“Thus when the lease is disclaimed it is determined and the reversion accelerated but the rights and liabilities of others, such as guarantors and original tenants, are to remain as though the lease had continued and not been determined” [4]

The court also endorsed the approach taken in Hindcastle in relation to when a guarantor’s liability might end:

“If […] the landlord takes possession, the liabilities of other persons to pay the rent and perform the tenant’s covenants will come to an end as far as the future is concerned. […] [The landlord’s] conduct [in taking possession] is inconsistent with there being continuing liability on others to perform the tenant covenants under the lease” [5].

Consequently if a landlord takes physical possession of the property, the guarantor’s obligations under the lease covenants end.

Owing to the operation of sections 45(1) and 65 of the 1988 Act, it was the Landlord who was entitled to immediate possession on the disclaimer of the lease, and so it was they who were liable for the Council’s non-domestic rate demands. A disclaimer did not serve to extinguish the liabilities of Woodward to the Landlord under their AGA. The appeal was dismissed.

This case is primarily a consistent application of the established law; it provides further warning to landlords who have leases disclaimed that, in the absence of a guarantor calling for an overriding lease, it is they who are likely to be liable for non-domestic rates.

Practical points to consider
As to whether an administrator or liquidator would be liable for non-domestic rates where they were in occupation of the property, there is case law authority [6] to suggest that where administrators or receivers simply manage a business as agents of the company, this may not amount to rateable occupation of the relevant property. In these circumstances it would still be the company in administration who bears liability.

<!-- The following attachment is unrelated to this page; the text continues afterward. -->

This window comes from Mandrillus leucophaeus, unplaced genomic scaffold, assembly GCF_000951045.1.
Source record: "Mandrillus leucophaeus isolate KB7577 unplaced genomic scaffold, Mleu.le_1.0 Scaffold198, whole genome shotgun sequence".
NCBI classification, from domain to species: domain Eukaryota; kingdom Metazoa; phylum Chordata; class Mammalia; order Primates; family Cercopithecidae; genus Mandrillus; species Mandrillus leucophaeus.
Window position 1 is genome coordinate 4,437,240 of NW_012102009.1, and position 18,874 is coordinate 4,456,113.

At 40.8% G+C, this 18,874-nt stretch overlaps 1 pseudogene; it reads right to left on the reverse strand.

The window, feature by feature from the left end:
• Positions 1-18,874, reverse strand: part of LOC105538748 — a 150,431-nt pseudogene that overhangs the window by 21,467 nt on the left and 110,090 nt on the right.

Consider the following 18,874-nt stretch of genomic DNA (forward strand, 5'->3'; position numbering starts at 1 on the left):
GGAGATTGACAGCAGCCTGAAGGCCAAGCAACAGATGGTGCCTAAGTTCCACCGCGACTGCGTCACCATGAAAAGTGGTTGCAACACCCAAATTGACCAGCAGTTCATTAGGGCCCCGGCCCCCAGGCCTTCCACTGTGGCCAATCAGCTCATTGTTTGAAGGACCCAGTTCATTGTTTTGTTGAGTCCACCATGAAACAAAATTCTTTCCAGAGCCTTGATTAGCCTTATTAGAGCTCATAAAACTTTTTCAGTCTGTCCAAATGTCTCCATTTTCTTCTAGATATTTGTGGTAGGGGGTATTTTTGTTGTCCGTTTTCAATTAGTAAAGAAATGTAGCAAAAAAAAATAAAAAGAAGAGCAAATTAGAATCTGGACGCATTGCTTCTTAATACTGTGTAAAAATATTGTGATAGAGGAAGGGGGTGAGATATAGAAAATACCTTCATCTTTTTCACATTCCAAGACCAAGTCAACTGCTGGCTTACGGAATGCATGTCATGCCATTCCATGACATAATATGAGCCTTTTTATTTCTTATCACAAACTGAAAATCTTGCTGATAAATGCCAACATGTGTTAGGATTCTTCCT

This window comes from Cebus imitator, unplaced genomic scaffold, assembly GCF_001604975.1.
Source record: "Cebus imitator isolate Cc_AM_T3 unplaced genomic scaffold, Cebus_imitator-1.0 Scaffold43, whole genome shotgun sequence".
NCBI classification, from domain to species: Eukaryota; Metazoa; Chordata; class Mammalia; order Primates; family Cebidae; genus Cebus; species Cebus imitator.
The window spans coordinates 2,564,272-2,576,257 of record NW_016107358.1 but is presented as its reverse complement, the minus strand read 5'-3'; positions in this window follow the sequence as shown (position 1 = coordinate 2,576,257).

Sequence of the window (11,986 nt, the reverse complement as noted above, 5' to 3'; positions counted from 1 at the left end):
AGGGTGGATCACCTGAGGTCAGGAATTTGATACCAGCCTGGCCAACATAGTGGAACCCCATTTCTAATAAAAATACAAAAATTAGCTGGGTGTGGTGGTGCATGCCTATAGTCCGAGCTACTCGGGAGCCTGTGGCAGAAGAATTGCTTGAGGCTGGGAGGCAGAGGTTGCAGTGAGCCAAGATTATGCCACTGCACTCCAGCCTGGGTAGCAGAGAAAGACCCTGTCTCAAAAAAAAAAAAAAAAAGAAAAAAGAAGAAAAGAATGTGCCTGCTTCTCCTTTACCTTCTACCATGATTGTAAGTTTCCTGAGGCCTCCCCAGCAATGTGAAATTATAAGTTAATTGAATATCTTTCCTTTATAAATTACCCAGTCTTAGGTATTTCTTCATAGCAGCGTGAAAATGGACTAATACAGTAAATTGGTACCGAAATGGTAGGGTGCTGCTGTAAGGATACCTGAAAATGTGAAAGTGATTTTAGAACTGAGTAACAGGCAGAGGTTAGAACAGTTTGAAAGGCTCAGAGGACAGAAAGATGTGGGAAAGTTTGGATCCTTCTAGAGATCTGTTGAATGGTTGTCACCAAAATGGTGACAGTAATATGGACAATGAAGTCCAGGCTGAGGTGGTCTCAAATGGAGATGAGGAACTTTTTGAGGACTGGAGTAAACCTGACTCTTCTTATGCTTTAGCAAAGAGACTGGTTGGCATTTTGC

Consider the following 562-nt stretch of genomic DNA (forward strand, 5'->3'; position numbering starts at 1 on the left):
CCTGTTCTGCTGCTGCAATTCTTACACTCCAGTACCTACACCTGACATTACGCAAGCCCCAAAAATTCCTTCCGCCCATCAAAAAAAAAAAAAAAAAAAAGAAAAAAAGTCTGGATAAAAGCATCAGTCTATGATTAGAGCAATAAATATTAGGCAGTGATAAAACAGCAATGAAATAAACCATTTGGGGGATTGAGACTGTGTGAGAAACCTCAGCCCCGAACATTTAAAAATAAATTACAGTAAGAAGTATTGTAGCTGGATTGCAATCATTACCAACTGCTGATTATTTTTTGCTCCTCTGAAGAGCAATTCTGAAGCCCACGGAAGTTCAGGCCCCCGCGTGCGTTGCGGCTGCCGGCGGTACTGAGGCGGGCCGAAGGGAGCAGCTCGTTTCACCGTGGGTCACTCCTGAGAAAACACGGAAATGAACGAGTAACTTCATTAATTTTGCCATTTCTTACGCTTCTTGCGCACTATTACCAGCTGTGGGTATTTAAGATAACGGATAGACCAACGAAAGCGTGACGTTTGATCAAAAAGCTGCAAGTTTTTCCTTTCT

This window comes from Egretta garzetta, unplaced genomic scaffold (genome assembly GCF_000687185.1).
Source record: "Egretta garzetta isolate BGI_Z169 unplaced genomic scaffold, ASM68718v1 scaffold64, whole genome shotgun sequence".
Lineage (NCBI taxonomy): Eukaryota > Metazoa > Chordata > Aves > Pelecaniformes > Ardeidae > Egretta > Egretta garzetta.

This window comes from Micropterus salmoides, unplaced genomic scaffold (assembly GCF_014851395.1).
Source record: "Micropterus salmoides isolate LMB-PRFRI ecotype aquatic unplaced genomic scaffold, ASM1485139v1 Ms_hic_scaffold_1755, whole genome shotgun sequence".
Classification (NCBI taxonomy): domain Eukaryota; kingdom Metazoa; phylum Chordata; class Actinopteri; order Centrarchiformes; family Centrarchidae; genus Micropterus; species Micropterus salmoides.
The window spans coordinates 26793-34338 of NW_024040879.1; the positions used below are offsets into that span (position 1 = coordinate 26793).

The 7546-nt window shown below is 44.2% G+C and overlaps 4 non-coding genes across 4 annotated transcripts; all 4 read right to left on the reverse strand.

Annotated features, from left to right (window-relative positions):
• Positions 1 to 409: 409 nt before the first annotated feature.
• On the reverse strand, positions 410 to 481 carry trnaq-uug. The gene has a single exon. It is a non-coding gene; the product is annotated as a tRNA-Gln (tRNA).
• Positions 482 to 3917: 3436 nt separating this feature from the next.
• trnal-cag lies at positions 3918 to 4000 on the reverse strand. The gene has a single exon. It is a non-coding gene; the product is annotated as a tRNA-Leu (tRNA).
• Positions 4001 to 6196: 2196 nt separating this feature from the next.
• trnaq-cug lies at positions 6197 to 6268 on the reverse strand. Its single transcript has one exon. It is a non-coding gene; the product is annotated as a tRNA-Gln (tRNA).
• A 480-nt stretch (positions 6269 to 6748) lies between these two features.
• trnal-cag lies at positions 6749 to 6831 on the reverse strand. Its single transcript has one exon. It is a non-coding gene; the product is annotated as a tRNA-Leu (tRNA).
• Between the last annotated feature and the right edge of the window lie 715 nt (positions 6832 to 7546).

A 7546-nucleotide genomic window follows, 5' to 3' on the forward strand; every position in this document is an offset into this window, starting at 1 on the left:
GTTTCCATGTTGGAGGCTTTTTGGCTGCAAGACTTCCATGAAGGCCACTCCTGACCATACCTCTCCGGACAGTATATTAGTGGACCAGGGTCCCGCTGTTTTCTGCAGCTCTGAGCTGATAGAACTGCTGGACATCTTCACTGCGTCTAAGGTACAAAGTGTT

This means that if a tenant becomes insolvent and the re-letting of the property is likely to be problematic, landlords should strongly consider negotiating with the administrator or liquidator, in the hope of deferring any disclaimer, thereby maintaining the exemption from rates on insolvency. Only when the landlord is ready to re-let should disclaimer be effected.

[1] [2014] EWHC 2207 (Admin)
[2] An overriding lease allows a guarantor, where a tenant defaults on its obligations under a lease, to occupy the property on the same terms as the defaulting tenant and become the direct tenant of the landlord and the landlord of the defaulting tenant.
[3] Applying Hindcastle Limited v Barbara Attenborough Associates Limited [1997] AC 70
[4] Per Lord Nicholls in Hindcastle at paras 87E-88H of his judgment
[5] ibid.
[6] Re Beck Foods Ltd [2001] EWCA Civ 1934 per Jonathan Parker LJ at para 73 of his judgment; Ratford v Northavon DC [1987] QB 357 per Slade LJ; Brown v City of London Corporation (Re Solomon) [1996] 1 WLR 1070